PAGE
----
Pearl Izumi Launch Kit and Bib Liner

Noah Bodman reviews the Pearl Izumi Launch Kit for Blister Gear Review.
Pearl Izumi Launch Short

Pearl Izumi Launch Jersey and Shorts, and Bib Liner


Launch Short

Size Tested: Medium

Stated Features:

  • Blended nylon ripstop fabric provides durability with stretch
  • Shank button-front closure with zip fly and back waist adjustment
  • Two zippered hand pockets plus one additional zippered security pocket on thigh
  • 10″ front thigh zippers for venting
  • Detachable liner with 3D Tour Chamois
  • 15″ inseam (Size Medium)

MSRP: $125

Noah Bodman reviews the Pearl Izumi Launch Kit for Blister Gear Review.
Pearl Izumi Bib Liner


Bib Liner

Size Tested: Medium

Stated Features:

  • Three back pockets on the bib straps and integrated thigh pockets for storage
  • ELITE Pursuit 1:1 Chamois
  • Underwear style fly
  • Gripperless leg opening
  • Strategic seam placement provides optimal chafe-free comfort

MSRP: $100

Noah Bodman reviews the Pearl Izumi Launch Kit for Blister Gear Review.
Pearl Izumi Launch Jersey


Launch ¾ Jersey

Size Tested: Medium

Stated Features:

  • Transfer fabric provides moisture management
  • V neck collar design
  • Sunglass wipe sewn inside of jersey
  • ¾ length sleeve for additional coverage

MSRP: $65

Reviewer: 5’9” 155 lbs

Test Duration: about 2.5 months

Test Locations: British Columbia, Montana

Pearl Izumi is a name usually associated with road and triathlon gear, and to be sure, they have a huge presence in those categories. But they also make a full line of mountain bike gear … though I’ve always been a little hesitant about Pearl Izumi kits simply because I expect the styling to be a bit more “XC” and I look for something a bit more “trail.”

But I’m pleased to announce that Pearl Izumi nailed the fit on the Launch shorts and jersey. And more importantly, I’ve come to appreciate that companies who know how to make really comfortable road shorts can do great things when they apply that knowledge to their mountain bike kits. Not only does the Launch kit look the part, but it’s the most comfortable kit in my closet.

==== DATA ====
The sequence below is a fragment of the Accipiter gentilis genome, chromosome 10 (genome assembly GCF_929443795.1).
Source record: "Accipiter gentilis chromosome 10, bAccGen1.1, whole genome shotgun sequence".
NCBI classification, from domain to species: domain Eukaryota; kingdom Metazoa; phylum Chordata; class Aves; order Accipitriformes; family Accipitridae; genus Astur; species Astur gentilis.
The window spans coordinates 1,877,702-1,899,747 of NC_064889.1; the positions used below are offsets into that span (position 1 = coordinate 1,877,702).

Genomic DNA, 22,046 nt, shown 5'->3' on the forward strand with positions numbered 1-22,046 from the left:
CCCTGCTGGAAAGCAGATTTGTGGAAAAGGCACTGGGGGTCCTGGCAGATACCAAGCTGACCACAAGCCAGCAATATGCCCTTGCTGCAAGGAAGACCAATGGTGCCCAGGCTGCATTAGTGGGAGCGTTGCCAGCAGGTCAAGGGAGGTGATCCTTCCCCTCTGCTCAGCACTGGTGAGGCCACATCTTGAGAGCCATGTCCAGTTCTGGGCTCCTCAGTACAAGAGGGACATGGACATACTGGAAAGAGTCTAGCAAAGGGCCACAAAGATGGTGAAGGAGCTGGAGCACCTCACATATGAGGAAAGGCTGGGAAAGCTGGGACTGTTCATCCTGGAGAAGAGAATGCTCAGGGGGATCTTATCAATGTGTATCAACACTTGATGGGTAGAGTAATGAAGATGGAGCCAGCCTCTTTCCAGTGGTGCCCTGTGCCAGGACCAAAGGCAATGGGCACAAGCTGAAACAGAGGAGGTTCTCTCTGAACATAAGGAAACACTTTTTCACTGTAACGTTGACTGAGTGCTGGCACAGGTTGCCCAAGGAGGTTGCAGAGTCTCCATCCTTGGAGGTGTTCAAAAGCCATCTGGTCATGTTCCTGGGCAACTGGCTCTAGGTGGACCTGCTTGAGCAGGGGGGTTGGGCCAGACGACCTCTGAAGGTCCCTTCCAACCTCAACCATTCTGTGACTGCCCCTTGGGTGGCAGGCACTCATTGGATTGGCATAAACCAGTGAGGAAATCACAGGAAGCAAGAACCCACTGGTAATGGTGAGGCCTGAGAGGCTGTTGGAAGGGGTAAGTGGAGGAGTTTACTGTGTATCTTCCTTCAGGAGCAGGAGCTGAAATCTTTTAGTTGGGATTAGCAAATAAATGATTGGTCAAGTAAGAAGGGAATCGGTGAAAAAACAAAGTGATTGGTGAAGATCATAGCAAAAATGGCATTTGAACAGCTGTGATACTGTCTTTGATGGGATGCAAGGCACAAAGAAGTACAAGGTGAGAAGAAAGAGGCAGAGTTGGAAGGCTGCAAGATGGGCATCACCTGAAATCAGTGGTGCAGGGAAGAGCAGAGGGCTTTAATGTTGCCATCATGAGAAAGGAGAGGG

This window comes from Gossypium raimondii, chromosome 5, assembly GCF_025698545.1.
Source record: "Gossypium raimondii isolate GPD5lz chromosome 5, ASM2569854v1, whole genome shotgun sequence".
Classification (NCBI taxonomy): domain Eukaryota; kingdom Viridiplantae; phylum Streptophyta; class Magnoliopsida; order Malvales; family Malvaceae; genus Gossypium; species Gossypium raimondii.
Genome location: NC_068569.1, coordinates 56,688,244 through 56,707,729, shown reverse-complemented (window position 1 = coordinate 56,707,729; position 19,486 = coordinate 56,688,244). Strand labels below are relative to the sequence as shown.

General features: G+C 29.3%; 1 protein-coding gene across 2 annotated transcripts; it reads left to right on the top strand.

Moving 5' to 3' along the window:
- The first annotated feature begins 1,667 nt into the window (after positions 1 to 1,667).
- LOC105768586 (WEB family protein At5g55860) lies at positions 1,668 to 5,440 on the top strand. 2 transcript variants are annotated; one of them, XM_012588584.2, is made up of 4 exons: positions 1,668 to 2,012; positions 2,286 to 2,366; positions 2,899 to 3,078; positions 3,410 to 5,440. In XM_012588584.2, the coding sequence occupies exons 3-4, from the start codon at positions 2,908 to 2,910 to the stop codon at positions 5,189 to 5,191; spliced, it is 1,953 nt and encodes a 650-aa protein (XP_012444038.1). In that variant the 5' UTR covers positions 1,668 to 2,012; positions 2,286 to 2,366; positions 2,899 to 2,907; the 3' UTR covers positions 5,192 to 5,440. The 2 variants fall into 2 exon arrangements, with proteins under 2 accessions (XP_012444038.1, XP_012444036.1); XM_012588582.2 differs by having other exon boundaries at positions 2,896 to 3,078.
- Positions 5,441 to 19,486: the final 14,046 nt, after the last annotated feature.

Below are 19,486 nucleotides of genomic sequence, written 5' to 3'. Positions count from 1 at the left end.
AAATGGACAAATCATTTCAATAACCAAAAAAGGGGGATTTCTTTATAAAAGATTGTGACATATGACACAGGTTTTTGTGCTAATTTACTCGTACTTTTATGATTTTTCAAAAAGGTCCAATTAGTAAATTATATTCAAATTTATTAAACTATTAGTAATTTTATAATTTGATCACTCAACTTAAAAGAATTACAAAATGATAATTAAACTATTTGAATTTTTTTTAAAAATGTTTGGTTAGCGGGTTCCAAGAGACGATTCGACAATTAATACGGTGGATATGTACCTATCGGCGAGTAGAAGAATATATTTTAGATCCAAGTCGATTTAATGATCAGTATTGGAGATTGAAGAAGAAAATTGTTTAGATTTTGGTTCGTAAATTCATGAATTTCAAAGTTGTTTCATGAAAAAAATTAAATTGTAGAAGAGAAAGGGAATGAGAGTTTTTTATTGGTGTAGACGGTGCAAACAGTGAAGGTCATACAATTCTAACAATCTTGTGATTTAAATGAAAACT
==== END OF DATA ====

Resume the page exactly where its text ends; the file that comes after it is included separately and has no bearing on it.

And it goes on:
Launch Shorts

The Launch shorts are made out of a pretty light fabric, which, despite their long-ish length, keeps them from feeling bulky while pedaling. They have vents on the front of the thighs, and while I generally find that vents don’t make a ton of difference on bike shorts, the vents on the Launch shorts actually noticeably improve airflow. I’m willing to call them the best vents of any short I’ve ever ridden.

Noah Bodman reviews the Pearl Izumi Launch Kit for Blister Gear Review.
Noah Bodman in the Pearl Izumi Launch kit, Whistler, BC.

The Launch shorts are DWR-coated, and while they’re definitely not waterproof, they do a bit better at warding off the occasional spray from a puddle. After a few washings, the DWR coating is still holding up, although I’d say it’s not as robust as the DWR on my Raceface or Patagonia shorts.

The Launch shorts have three pockets, all of which have zippers — two hand pockets on the hips, and one pocket further down on the left thigh. All are big enough to be functional, but still ride well when there’s my normal assortment of crap banging around in there (keys, phone, etc.).